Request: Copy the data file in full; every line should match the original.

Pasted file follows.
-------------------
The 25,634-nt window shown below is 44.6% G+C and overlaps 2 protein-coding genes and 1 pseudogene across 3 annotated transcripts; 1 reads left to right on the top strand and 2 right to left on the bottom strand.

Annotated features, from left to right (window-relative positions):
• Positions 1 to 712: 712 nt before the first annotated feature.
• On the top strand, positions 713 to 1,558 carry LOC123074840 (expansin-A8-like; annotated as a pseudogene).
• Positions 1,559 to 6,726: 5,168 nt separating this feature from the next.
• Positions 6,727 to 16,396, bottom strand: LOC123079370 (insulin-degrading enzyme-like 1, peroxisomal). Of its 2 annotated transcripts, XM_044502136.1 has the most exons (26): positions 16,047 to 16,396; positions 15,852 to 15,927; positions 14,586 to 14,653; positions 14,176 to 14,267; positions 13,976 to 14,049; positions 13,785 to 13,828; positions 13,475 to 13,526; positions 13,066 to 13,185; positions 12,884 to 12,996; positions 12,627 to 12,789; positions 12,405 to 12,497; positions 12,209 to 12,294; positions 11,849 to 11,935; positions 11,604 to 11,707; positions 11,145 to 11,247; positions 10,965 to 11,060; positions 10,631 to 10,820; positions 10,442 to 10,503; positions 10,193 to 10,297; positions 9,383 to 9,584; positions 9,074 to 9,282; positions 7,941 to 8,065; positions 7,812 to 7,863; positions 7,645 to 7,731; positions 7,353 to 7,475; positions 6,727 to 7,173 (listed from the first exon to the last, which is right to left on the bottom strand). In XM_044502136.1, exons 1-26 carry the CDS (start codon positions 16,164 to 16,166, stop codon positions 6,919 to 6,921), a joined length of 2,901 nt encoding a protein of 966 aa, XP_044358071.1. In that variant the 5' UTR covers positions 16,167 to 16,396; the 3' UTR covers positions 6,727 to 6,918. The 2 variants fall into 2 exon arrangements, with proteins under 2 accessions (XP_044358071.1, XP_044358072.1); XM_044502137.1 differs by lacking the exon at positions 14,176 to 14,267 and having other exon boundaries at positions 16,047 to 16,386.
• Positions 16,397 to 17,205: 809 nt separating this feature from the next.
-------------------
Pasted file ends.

The 25,634-nt window shown below is 44.6% G+C and overlaps 2 protein-coding genes and 1 pseudogene across 3 annotated transcripts; 1 reads left to right on the top strand and 2 right to left on the bottom strand.

Annotated features, from left to right (window-relative positions):
• Positions 1 to 712: 712 nt before the first annotated feature.
• On the top strand, positions 713 to 1,558 carry LOC123074840 (expansin-A8-like; annotated as a pseudogene).
• Positions 1,559 to 6,726: 5,168 nt separating this feature from the next.
• Positions 6,727 to 16,396, bottom strand: LOC123079370 (insulin-degrading enzyme-like 1, peroxisomal). Of its 2 annotated transcripts, XM_044502136.1 has the most exons (26): positions 16,047 to 16,396; positions 15,852 to 15,927; positions 14,586 to 14,653; positions 14,176 to 14,267; positions 13,976 to 14,049; positions 13,785 to 13,828; positions 13,475 to 13,526; positions 13,066 to 13,185; positions 12,884 to 12,996; positions 12,627 to 12,789; positions 12,405 to 12,497; positions 12,209 to 12,294; positions 11,849 to 11,935; positions 11,604 to 11,707; positions 11,145 to 11,247; positions 10,965 to 11,060; positions 10,631 to 10,820; positions 10,442 to 10,503; positions 10,193 to 10,297; positions 9,383 to 9,584; positions 9,074 to 9,282; positions 7,941 to 8,065; positions 7,812 to 7,863; positions 7,645 to 7,731; positions 7,353 to 7,475; positions 6,727 to 7,173 (listed from the first exon to the last, which is right to left on the bottom strand). In XM_044502136.1, exons 1-26 carry the CDS (start codon positions 16,164 to 16,166, stop codon positions 6,919 to 6,921), a joined length of 2,901 nt encoding a protein of 966 aa, XP_044358071.1. In that variant the 5' UTR covers positions 16,167 to 16,396; the 3' UTR covers positions 6,727 to 6,918. The 2 variants fall into 2 exon arrangements, with proteins under 2 accessions (XP_044358071.1, XP_044358072.1); XM_044502137.1 differs by lacking the exon at positions 14,176 to 14,267 and having other exon boundaries at positions 16,047 to 16,386.
• Positions 16,397 to 17,205: 809 nt separating this feature from the next.